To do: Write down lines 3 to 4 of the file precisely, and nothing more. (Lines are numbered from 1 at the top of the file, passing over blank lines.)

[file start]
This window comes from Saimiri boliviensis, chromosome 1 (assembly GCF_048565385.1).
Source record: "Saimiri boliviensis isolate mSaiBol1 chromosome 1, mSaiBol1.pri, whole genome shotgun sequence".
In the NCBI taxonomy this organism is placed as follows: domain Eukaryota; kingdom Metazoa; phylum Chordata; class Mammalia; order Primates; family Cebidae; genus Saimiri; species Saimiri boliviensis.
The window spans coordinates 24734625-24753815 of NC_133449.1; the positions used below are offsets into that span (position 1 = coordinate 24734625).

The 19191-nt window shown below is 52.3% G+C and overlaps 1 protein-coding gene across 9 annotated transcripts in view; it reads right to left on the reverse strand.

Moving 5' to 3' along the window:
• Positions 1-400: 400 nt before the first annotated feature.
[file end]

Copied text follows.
In the NCBI taxonomy this organism is placed as follows: domain Eukaryota; kingdom Metazoa; phylum Chordata; class Mammalia; order Primates; family Cebidae; genus Saimiri; species Saimiri boliviensis.
The window spans coordinates 24734625-24753815 of NC_133449.1; the positions used below are offsets into that span (position 1 = coordinate 24734625).